The opposition shares the deep concern expressed by many that these agreements violate the obligations of states parties, under article 86 of the Rome statute, to arrest and surrender persons accused of such crimes to the ICC, and they will effectively neuter the court. The object and purpose of the Rome statute is to end impunity for the worst possible crimes in the world in accordance with the principle of complementarity, which places the primary responsibility of investigating and prosecuting these crimes on states, but ensures that the International Criminal Court will be able to exercise jurisdiction when states fail to fulfil these responsibilities. A fundamental principle underlying the Rome statute is that no-one is above the law and no-one is immune from prosecution from genocide, crimes against humanity or war crimes. Accordingly, the opposition views with very deep concern a proposal from the US to the Australian government to negotiate an agreement under article 98 of the Rome statute on the ICC, which would effectively make all US personnel immune from prosecution by the ICC.

The United States has apparently made this request of many countries around the world, with a number having acceded, including, as I understand it, Romania, Israel, East Timor, Colombia and Tajikistan. I note that Senator Ellison, in answering a question without notice on 27 August, stated:

The Government is aware that the US has approached a number of countries to propose that they conclude bilateral agreements, consistent with Article 98(2) of the Statute of the International Criminal Court (ICC), to ensure neither country would surrender or transfer the other's nationals to the ICC without consent.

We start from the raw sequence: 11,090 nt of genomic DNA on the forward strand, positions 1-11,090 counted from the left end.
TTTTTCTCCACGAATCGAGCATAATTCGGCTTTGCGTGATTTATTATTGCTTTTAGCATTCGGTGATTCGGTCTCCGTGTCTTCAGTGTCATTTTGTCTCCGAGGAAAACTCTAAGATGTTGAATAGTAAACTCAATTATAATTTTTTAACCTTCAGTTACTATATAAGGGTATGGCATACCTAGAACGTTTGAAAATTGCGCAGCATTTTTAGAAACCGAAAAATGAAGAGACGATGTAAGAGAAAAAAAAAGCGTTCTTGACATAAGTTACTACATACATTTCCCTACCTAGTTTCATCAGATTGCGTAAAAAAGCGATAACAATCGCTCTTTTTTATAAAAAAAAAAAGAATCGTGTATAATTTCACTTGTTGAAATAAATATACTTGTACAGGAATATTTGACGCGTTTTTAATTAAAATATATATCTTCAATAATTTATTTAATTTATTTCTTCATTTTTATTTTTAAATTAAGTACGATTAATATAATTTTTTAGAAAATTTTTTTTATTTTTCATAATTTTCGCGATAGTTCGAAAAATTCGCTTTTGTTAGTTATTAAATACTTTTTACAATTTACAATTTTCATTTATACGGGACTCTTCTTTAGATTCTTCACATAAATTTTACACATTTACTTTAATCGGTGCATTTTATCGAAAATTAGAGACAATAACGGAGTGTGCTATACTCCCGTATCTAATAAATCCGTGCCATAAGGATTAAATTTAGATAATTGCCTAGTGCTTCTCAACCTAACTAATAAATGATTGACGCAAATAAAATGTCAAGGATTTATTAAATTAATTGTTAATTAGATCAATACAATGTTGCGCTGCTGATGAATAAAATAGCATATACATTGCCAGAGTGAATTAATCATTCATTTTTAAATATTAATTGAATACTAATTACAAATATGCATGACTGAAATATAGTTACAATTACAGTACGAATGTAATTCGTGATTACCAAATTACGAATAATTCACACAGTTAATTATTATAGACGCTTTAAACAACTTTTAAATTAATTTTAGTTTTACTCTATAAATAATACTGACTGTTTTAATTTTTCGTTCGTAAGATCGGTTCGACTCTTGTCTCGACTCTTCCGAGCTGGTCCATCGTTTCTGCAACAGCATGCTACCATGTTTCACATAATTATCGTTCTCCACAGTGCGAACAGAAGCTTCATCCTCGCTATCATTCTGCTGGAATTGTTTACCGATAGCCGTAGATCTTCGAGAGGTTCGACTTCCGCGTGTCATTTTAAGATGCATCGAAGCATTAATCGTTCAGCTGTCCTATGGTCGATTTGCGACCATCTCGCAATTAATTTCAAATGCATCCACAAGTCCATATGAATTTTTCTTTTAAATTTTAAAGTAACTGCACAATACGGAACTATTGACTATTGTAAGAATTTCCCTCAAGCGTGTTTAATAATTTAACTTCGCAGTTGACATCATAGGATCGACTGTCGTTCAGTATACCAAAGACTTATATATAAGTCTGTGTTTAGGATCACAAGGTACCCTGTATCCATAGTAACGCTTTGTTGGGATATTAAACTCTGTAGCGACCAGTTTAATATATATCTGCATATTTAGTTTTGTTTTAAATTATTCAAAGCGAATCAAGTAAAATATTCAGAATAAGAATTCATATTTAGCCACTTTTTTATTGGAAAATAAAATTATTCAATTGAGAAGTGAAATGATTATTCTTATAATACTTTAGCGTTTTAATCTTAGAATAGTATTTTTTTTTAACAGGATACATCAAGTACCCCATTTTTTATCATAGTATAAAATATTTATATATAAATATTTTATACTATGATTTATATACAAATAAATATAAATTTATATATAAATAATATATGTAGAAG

It continues:

Australia has been approached by the US to conclude an Article 98(2) Agreement. The Government is carefully considering the US proposal.

On 28 August, Foreign Minister Downer, on the PM program on the ABC, said that the government was sympathetic to what the Americans say. He added:

It is consistent with the statute of the International Criminal Court.

In the opposition's view, these impunity agreements raise the fundamental question of the overall integrity of the International Criminal Court. The ultimate effect of the US proposal, if acceded to, could be a series of bilateral agreements right around the world, seeking to exempt not just US personnel from the ICC but also the personnel of the other contracting government. Furthermore, if the United States seeks to withdraw more fundamentally from the ICC system, given that the US has already withdrawn its signature from the Rome statute, there is a grave danger that this would erode the impetus for the remaining states that are yet to ratify the ICC treaty to proceed with ratification.

Labor's view is that, if we are to have an international criminal court, it must be truly international and it must be truly effective. These impunity agreements will ensure it is neither international nor effective. Accordingly, I say to the Senate that we concur with the terms of the motion before the chamber. We agree that this is a matter of urgency and we will be voting in support of the motion.